Johnny Depp may have received critical acclaim for his stellar performance as a recluse who had scissors for hands in the fantastical movie, but for Jeanne Taylor, having a clamp for a hand is nothing short of a blessing. Taylor lost her lower legs and fingers due to complications caused by septicemia, a life-threatening blood infection, last year. But the housewife and mother of two has received a state-of-the-art prosthetic hand developed by the Capstone program at the Brigham Young University, Utah. The St. George, Utah resident and BYU alumni wanted a prosthetic that would allow her to be able to do household chores and things like turning the pages of books and holding cups and forks.
The custom prosthetic hand was created by a five-student team from the mechanical engineering department of the university. The team was supervised by Mark Colton, assistant professor of mechanical engineering at BYU, and included students Matt Meads, Jon Pendlebury, Kyle Smith, Vance Murray and Jamal Honwas. The team’s goal was to come up with a viable substitute for prosthetics available in the market and create something that would put function over form.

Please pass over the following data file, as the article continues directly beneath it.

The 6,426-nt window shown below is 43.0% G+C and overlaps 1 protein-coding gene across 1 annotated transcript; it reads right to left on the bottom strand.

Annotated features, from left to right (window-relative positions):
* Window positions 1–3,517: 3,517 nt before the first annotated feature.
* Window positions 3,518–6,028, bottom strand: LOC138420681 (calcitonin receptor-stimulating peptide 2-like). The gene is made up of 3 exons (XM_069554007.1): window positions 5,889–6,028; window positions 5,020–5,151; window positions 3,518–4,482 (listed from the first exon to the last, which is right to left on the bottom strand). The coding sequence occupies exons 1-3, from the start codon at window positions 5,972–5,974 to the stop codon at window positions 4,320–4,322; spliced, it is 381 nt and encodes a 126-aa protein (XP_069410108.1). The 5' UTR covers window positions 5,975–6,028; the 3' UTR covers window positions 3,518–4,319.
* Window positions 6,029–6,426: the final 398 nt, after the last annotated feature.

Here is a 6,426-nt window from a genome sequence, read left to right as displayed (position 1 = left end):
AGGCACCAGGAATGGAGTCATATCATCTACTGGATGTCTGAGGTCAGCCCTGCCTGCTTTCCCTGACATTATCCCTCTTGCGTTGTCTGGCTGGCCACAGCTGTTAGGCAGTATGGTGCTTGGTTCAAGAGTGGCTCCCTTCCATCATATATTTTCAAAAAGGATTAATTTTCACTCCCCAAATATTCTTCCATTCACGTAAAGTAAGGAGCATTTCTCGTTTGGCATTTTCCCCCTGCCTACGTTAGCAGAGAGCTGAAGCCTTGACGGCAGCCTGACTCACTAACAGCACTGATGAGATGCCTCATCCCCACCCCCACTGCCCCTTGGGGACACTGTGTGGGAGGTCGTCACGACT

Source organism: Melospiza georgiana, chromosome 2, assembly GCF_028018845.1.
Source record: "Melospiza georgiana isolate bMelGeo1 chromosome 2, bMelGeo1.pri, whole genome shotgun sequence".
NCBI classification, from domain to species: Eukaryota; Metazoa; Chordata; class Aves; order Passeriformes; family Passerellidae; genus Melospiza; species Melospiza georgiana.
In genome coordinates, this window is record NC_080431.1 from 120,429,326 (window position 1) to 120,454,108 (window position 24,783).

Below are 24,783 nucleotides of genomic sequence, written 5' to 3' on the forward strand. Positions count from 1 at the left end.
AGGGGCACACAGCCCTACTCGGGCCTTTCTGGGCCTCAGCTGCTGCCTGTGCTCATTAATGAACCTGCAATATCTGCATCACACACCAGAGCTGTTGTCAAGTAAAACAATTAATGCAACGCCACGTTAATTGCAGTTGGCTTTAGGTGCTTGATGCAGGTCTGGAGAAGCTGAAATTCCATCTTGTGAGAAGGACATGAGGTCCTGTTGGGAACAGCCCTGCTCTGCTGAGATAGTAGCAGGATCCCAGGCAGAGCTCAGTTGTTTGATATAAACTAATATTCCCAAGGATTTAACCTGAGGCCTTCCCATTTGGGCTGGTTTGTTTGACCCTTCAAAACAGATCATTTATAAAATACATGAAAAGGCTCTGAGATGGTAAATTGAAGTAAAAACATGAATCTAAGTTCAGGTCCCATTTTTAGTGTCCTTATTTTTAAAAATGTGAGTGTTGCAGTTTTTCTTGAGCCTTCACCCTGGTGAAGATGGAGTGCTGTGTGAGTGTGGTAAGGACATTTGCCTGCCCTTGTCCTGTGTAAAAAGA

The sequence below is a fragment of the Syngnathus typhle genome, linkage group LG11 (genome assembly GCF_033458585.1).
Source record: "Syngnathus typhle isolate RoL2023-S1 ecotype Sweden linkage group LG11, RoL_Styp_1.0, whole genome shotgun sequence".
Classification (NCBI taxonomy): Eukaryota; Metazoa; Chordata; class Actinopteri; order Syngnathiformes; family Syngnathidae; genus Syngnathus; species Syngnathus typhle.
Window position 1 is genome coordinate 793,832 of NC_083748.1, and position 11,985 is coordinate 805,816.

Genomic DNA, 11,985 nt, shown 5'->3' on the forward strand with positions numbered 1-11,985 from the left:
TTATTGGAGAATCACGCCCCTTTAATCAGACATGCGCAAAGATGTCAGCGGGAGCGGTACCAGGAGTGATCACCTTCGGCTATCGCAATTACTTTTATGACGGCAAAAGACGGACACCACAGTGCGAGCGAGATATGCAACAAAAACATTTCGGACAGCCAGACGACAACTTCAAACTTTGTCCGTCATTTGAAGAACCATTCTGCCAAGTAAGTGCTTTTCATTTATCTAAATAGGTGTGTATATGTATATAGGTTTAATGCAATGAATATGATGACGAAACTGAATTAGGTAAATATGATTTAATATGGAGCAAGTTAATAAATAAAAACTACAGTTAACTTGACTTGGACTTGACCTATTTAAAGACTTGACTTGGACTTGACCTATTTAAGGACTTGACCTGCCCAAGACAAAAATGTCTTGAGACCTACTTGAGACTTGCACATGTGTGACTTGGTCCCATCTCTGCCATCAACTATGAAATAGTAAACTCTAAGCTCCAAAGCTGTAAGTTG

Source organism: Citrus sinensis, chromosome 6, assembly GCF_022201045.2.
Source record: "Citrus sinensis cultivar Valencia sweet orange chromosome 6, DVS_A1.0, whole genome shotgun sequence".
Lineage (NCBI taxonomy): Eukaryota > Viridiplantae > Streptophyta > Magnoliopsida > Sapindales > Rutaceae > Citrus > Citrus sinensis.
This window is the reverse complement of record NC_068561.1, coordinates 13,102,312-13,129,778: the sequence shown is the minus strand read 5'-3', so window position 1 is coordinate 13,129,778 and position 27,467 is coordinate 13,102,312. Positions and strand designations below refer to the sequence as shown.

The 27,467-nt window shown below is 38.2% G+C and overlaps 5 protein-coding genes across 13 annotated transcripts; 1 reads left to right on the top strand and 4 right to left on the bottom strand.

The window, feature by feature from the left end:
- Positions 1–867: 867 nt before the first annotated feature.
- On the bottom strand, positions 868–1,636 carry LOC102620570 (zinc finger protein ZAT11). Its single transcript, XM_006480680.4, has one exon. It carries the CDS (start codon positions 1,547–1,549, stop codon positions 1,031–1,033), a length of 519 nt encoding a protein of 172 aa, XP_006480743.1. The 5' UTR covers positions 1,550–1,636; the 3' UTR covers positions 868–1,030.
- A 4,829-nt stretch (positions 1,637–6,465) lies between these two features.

Using a clamp activated by wrist motion to give function and finger mobility, the prosthetic device attaches to the forearm to give Taylor the ability to open the clamp to hold onto both large and small objects while a backward motion allows her to close the clamp for a steady grip.
The aluminum device is anodized and hence corrosion-resistant which allows Taylor to wash dishes and bathe her sons and was custom painted pink on her request. Taylor’s boys call the gadget “mommy’s robot hand.” The team made further adjustments to the device when they presented it for their finals and plan on securing a provisional patent for the design so that it can be license for production by a company later on.